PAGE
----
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(The New York Times)   New York Times insists modern chemistry sets are superior to the ones of days gone by, because they teach children modern-day skills like writing turd-polishing articles about nancified chemistry sets for the New York Times   (nytimes.com) divider line 64
    More: Obvious, chemistry, polishing, beakers, test tubes, history of science, writings  
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2290 clicks; posted to Geek » on 25 Dec 2012 at 12:27 AM (1 year ago)   |  Favorite    |   share:  Share on Twitter share via Email Share on Facebook   more»



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2012-12-25 12:01:38 AM

Kids who are inspired by goal-oriented educational toys are the dullest of the lot.


But the movement away from real chem sets isn't because of some desire to "democratize" learning, but simply due to the creeping regulation that strangles the toy industry.


Yours truly,

I. Mainway


2.bp.blogspot.com

 
2012-12-25 12:05:26 AM
If it's not capable of producing explosions or toxic gases it ain't sh*t
 
2012-12-25 12:05:26 AM
Back in the day, they had kits where you could build your own geiger counter...complete with radioactive sample and stuff.  Now it's all whimpy stuff.
 
2012-12-25 12:17:43 AM
The chemistry kit I had as a kid specifically stated that I should ask my Dad for some Everclear to fuel the burner. Good times. Good times.
 
2012-12-25 12:32:26 AM
Back in my day, chemistry sets weighed 70 lbs, and I had to walk uphill to school with it every day!
 
2012-12-25 12:33:28 AM

SnarfVader: The chemistry kit I had as a kid specifically stated that I should ask my Dad for some Everclear to fuel the burner. Good times. Good times.


That's farking awesome.
 
2012-12-25 12:34:24 AM
I'm sure that in 1985, plutonium is available in every corner drugstore, but in 1955, it's a little hard to come by.

www.instablogsimages.com
 
2012-12-25 12:46:54 AM
No thread on chemistry sets is complete without Robert Brent and Harry Lazarus's Golden Book of Chemistry Experiments. After you've been introduced to introductory elements like oxygen, hydrogen, carbon, nitrogen, and chlorine (!), work your way through the book all the way to making your own synthetic fibers and plastics, such as rayon (synthesis of bakelite was left as an exercise for the student).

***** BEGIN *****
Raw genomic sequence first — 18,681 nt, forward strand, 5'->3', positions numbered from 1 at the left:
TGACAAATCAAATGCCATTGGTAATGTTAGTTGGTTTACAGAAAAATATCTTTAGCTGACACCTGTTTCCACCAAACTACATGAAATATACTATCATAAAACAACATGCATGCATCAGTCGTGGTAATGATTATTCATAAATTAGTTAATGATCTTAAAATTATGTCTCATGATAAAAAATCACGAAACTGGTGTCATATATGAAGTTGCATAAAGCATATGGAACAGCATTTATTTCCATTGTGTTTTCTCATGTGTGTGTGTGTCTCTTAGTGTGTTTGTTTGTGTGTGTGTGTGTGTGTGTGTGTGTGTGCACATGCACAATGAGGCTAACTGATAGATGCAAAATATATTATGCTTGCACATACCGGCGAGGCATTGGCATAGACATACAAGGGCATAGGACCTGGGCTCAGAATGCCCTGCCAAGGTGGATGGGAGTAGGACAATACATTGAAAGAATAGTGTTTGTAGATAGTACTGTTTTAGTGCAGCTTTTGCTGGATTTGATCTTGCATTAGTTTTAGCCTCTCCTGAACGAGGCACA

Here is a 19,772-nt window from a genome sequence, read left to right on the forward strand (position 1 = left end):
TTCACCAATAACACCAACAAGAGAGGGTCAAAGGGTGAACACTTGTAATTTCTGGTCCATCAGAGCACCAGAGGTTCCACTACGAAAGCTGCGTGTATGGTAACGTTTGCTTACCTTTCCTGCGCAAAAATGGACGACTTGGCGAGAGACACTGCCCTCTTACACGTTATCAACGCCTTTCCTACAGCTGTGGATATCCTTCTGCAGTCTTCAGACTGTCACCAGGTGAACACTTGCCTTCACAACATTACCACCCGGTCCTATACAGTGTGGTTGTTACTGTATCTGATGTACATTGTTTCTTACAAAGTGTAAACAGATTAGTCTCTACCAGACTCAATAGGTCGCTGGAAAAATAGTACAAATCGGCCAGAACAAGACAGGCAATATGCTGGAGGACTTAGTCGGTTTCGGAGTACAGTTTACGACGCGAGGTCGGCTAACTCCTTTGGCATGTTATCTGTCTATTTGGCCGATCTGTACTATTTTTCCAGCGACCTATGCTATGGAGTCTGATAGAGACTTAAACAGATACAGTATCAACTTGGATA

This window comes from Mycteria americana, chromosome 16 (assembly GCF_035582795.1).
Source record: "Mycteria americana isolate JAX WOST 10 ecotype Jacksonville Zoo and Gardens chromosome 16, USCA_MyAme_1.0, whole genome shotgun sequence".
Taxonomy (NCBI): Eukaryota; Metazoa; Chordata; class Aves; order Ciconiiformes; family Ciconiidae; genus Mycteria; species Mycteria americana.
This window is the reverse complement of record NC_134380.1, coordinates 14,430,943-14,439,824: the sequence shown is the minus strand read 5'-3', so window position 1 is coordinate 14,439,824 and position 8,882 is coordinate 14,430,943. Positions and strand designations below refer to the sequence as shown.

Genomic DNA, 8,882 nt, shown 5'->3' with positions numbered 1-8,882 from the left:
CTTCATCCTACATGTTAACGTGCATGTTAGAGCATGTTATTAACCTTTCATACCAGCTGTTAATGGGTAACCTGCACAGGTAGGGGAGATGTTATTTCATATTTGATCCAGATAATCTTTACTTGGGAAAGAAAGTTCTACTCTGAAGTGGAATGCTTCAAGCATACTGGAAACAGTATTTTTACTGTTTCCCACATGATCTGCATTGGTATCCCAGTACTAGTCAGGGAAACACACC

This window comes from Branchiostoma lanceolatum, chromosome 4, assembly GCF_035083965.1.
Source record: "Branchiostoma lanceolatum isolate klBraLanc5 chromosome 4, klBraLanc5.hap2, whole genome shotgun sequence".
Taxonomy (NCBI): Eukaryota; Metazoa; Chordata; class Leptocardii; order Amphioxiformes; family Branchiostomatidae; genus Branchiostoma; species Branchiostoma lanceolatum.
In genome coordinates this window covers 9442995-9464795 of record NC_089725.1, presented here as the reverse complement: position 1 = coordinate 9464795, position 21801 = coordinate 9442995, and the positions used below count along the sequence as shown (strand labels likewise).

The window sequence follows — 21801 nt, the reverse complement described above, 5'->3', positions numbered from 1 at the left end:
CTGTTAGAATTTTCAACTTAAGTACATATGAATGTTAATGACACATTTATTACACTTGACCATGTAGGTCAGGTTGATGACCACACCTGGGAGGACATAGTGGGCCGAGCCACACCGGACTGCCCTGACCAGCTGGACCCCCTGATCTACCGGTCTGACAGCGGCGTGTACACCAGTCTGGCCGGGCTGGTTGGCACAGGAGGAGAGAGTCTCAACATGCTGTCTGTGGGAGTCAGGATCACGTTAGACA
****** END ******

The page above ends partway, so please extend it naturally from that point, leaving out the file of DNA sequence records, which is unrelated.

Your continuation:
50 years later, you'll probably get arrested just for posessing the equipment on page 8, and banned from public office for daring to use the metric system on page 14, but hey, America's safer for it. And its leaders wonder why their citizens are falling behind in STEM.
 
2012-12-25 01:10:28 AM
Back in my day, we would walk down to our neighborhood trailer house and if we brought enough packets of cold medicine chemical bob would show us how to shake and bake.

Don't forget the two liter of Mountain Dew, boys and girls
 
2012-12-25 01:16:42 AM
old school chemistry sets that allowed you to make explosives and actually had dangerous chemicals in them were the best
 
2012-12-25 01:50:25 AM
I'm not interested in democratizing learning. Access should be open for all but progress should be by meritocracy only. No you don't get a participation ribbon for just showing up.
 
2012-12-25 02:55:33 AM
When I was a kid, I got caught in this weird valley of chemistry sets. Test tubes, beakers, some packages of dry chemicals that could really pose some poisoning or explosive risks in certain combinations.

No bunsen burner. No method of catalyst whatsoever. It was the most useless farking chemistry set ever.
Thankfully, there were some neat wire-together-your-own radio kits instead.
 
2012-12-25 02:58:05 AM

AverageAmericanGuy: But the movement away from real chem sets isn't because of some desire to "democratize" learning, but simply due to the creeping regulation that strangles the toy industry.


It's not regulation, it's the fear of litigation.
 
2012-12-25 03:04:05 AM
shiat, my chemistry set included potassium cyanide.

Today I realize it was a bad ingredient to include in something sold at toy stores.
 
2012-12-25 03:09:06 AM
With us, it wasn't so much chemistry sets. More of Gilbert Erector sets and Archer/ Radio Shack mini-kits with solderless spring-loaded connectors. The components were shiat quality factory seconds, and the instructions left out *just* enough information to drive me to tears trying to build a farking radio or oscillator circuit. To this day, Forrest J Mimms the 3rd had better not cross my path in a dark alley. I won't be responsible for the consequences if I see him.
 
2012-12-25 03:38:49 AM